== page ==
In an exclusive preview of the 2019 edition, Mexico Infrastructure & Sustainability Review spoke to Javier Lomelín, CEO of Colliers International Mexico about development trends and opportunities in mixed-use and rental housing.
Q: What are developers and investors looking for when they contract companies such as Colliers International and what is your advantage?
A: Our clients demand extremely specialized talent. It is not enough to be familiar with the real estate market; it is critical that we know our clients’ businesses to provide personalized advisory services. This has made the service provision sector a lot more demanding and competitive. Colliers International has integrated the wide scope of services offered within the real estate industry and we can do anything from project management, appraisal and commercialization to maintenance and operation of assets. Third-party appraisals are becoming more and more important, as the integration of investors into the real-estate market demands transparency and an independent perspective. Land use, fiscal implications, density and regulations are always factors that impact the success of a real estate project.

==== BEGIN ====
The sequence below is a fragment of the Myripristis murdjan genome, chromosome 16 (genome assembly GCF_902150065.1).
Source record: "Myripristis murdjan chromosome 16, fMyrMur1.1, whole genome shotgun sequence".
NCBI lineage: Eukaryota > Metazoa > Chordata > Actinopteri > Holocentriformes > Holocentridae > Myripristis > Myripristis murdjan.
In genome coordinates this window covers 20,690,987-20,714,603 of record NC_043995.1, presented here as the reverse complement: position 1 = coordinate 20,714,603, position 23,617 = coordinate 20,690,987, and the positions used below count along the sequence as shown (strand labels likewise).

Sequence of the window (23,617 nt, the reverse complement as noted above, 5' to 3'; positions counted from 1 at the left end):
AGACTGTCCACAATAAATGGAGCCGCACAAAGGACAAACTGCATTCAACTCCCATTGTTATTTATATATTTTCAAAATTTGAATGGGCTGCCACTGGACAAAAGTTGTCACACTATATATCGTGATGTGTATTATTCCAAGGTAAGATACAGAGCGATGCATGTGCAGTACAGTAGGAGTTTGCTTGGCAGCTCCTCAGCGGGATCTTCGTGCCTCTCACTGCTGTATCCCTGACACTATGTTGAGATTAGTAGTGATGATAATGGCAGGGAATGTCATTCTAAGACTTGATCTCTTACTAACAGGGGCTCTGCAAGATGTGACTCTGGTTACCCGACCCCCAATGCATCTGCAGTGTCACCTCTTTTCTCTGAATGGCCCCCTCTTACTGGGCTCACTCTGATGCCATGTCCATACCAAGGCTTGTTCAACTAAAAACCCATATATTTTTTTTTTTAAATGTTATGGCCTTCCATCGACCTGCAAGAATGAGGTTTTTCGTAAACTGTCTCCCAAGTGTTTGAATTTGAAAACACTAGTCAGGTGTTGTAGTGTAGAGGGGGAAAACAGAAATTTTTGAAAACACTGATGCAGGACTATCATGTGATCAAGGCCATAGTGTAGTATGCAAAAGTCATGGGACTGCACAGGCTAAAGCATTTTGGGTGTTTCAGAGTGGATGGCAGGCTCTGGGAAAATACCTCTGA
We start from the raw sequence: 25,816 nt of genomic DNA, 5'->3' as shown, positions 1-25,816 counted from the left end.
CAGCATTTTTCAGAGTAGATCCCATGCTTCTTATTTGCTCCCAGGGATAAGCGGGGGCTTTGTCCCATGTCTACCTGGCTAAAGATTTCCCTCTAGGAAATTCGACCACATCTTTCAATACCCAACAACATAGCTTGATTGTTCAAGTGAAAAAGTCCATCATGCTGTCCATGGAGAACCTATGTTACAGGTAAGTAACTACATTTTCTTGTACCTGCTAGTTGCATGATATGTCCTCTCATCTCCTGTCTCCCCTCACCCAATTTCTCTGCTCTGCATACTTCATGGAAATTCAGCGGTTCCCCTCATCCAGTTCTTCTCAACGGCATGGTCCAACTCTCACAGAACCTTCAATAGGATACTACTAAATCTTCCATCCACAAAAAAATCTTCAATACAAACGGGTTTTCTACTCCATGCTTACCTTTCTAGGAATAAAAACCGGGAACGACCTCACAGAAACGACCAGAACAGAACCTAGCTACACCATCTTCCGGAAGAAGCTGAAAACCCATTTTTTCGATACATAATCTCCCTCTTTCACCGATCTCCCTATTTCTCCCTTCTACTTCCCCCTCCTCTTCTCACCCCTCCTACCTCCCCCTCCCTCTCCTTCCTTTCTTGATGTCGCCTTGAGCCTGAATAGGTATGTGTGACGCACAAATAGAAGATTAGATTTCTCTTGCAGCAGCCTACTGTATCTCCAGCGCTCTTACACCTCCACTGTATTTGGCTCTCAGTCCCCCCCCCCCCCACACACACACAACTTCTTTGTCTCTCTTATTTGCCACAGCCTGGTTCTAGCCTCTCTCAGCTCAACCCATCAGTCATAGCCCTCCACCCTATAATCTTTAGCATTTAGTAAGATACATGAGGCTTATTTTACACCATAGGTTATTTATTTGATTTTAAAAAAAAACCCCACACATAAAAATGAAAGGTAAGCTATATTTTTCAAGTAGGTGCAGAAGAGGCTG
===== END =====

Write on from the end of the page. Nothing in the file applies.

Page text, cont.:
Q: What areas are developers setting their sights on for the next few years?
A: The main urban hubs are becoming oversaturated. Developers and investors are logically turning to midsized cities for growth. For instance, Mexico City is experiencing a slight oversupply of office spaces with 20 percent vacancy rates; if developers continue developing spaces with no added value they will have a slow and low return on their investments. The current trend is going from developing corporate spaces to more integrated mixed-use buildings in midsize cities.
Q: What opportunities has Colliers International seen in the rental housing segment?
A: Colliers International could become more involved in the rental housing market through mixed-use projects. There could be a decrease in purchases of individual assets that will later be placed on the rental market but we are also seeing a comeback of institutional investors into that segment.
Rental disappeared some years ago because of regulations that were passed, protecting tenants. This made investments less profitable since, from instance rent prices were limited and could not be raised more than 85 percent of the increase in the minimum wage. These regulations have been modified, making it a good option for investors once again. We see that developers are now acquiring entire portfolios, giving life to economies of scale and with much greater viability.
This also follows many socio-economic trends within the Mexican market. Millennials are far more interested in renting than buying and are looking for homes that match their particular needs. These new developments have all the amenities included, providing greater comfort for younger generations.
This is an exclusive preview of the 2019 edition of Mexico Infrastructure & Sustainability Review. If you want to get all the information, plus other relevant insights regarding this industry, pre-order your copy of Mexico Infrastructure & Sustainability Review or download our digital edition.